Tennis ball-size hailstones pelt Edmonton during tornado watch
Published Saturday, August 3, 2019 2:45PM EDT
Last Updated Saturday, August 3, 2019 9:42PM EDT
Some Alberta residents are dealing with dents and smashed windshields after Edmonton was pelted by massive hailstones Friday night while the city was under a tornado watch.
Fierce showers of huge hail were reported across the city. Many Edmontonians took to Twitter to show pictures of the supersized ice balls. Many used coins, fruit, golf balls, tennis balls and baseballs for scale.
“We have never seen hail this big in our lives. It was massive and even dug up the dirt in our lawn,” Matea Nadeau from Spruce Grove, Alta., told CTVNews.ca.
“We weren’t home when the hail storm hit but an hour later when we came back home is when we discovered the hail that was bigger than a tennis ball.”
Weather alerts were issued Friday evening but there were no confirmed reports of a tornado forming.
Spruce Grove was one of the areas hardest hit. Environment Canada said it had recorded hail as large as a grapefruit in the Spruce Grove area.
That’s not surprising to Travis Stuve, who said he watched the sky change colours from “blue to grey to green,” before the hail started to pound down.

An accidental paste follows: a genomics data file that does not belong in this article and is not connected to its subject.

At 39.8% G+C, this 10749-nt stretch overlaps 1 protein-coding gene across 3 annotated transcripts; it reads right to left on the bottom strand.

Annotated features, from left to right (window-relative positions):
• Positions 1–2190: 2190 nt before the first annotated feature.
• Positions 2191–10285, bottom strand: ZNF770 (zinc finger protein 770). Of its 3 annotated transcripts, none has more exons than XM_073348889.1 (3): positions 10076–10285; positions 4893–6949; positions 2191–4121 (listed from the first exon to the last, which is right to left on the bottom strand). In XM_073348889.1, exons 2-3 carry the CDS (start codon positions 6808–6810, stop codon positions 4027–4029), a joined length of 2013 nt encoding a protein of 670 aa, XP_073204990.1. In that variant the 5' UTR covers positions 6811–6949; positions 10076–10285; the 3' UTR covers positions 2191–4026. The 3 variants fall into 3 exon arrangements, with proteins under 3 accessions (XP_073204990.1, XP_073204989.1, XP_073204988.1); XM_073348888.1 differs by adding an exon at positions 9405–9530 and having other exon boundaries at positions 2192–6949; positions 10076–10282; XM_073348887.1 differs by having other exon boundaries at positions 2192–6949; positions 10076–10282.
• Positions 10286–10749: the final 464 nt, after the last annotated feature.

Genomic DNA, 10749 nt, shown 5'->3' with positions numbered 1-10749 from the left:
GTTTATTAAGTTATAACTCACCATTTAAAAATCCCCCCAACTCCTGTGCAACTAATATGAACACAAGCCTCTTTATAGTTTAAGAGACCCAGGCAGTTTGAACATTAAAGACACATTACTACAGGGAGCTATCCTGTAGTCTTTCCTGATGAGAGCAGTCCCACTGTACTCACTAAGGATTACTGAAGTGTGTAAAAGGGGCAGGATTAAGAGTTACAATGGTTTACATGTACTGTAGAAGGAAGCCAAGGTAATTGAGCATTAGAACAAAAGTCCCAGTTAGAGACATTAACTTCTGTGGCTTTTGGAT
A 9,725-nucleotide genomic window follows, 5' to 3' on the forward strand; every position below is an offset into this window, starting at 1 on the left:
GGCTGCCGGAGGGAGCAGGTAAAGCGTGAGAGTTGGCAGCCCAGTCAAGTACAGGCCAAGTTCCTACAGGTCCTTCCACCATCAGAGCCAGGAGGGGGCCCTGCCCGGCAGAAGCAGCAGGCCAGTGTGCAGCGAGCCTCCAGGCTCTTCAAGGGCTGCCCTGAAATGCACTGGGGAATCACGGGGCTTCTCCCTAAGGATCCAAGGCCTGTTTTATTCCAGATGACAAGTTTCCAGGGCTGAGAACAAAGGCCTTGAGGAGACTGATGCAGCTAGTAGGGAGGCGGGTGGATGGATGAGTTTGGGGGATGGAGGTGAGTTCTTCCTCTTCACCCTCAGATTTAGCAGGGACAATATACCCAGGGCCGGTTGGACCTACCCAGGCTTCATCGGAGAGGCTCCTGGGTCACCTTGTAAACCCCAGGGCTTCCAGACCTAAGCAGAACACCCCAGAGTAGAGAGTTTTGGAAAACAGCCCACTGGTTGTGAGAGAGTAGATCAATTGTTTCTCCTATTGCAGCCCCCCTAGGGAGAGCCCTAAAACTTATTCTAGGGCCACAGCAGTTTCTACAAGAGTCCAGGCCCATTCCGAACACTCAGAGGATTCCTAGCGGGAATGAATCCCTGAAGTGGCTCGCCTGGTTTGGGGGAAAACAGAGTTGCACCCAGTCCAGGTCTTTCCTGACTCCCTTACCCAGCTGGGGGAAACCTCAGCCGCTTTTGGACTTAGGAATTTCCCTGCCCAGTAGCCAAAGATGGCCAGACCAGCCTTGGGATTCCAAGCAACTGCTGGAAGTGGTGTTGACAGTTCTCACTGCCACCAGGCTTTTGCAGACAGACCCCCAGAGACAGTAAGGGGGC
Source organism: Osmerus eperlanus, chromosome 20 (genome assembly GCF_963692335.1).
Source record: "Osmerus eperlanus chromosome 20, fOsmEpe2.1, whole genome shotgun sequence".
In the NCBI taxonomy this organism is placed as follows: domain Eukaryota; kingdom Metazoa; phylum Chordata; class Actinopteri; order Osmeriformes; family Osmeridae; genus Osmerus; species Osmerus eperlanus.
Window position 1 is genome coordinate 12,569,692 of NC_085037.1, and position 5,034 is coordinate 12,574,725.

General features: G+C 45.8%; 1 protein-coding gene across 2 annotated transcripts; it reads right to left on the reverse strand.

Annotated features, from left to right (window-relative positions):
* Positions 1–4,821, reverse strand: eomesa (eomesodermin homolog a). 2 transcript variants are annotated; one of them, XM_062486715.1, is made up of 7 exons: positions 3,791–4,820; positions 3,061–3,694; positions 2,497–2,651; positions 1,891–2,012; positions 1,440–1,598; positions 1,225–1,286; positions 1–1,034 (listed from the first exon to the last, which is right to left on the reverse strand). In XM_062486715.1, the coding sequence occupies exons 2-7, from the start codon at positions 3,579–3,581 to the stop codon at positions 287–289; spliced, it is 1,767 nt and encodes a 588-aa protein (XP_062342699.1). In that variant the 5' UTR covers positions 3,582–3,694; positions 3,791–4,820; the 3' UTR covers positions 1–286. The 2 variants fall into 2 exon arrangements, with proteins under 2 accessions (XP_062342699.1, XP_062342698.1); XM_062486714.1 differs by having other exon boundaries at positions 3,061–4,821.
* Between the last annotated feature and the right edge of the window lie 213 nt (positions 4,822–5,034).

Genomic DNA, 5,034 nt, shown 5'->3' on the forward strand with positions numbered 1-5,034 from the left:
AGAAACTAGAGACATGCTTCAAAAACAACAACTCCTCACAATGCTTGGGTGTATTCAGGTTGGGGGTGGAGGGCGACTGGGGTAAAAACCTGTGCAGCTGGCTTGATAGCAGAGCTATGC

“It went from pea-sized to loonie sized to golf-ball sized, and then I shooed the kids to the basement,” Stuve told CTV News Edmonton on Saturday. “I was worried about the glass breaking on the house.”
Luckily, his house was undamaged. The same could not be said for the brand new truck sitting in his driveway. The day after the storm, Stuve counted over 20 dents of varying sizes on the hood.
His neighbours had similar damage. Kris Kowalczyk noted that one piece of hail “took out the sun roof” on his vehicle, leaving cracks all along the back panel.
He put some hail samples in his freezer to remember the dramatic storm by. “Mother Nature can be fierce,” he said.
Although some areas of Edmonton only received rain, not everyone was spared from the hail.
One Edmonton resident came home to find the back window of her car smashed, and a lump of ice lying on the back seat.
“Unlucky. That it was our car,” Kate Dunn said. “But that’s life I guess. I’ve heard of cars getting dented by hail, but I don’t know anyone (whose) window completely got smashed.”
CTV Edmonton meteorologist Corey Edel tracked the storm before attending a baseball game, where hail could be heard pelting off the venue roof.
“Should have followed my instincts and said no to the game. Those players should not be on the field,” Edel tweeted.
A tornado watch for the Edmonton area was lifted just before 9 p.m. Friday.
Hail is a form of precipitation that occurs when updrafts in thunderstorms carry raindrops into extremely cold areas of the atmosphere where they freeze into balls of ice, according to The National Severe Storms Laboratory.
Thunderstorms that have a strong updraft keep lifting the hailstones up to the top of the cloud where they encounter more supercooled water and continue to grow, the U.S. lab said.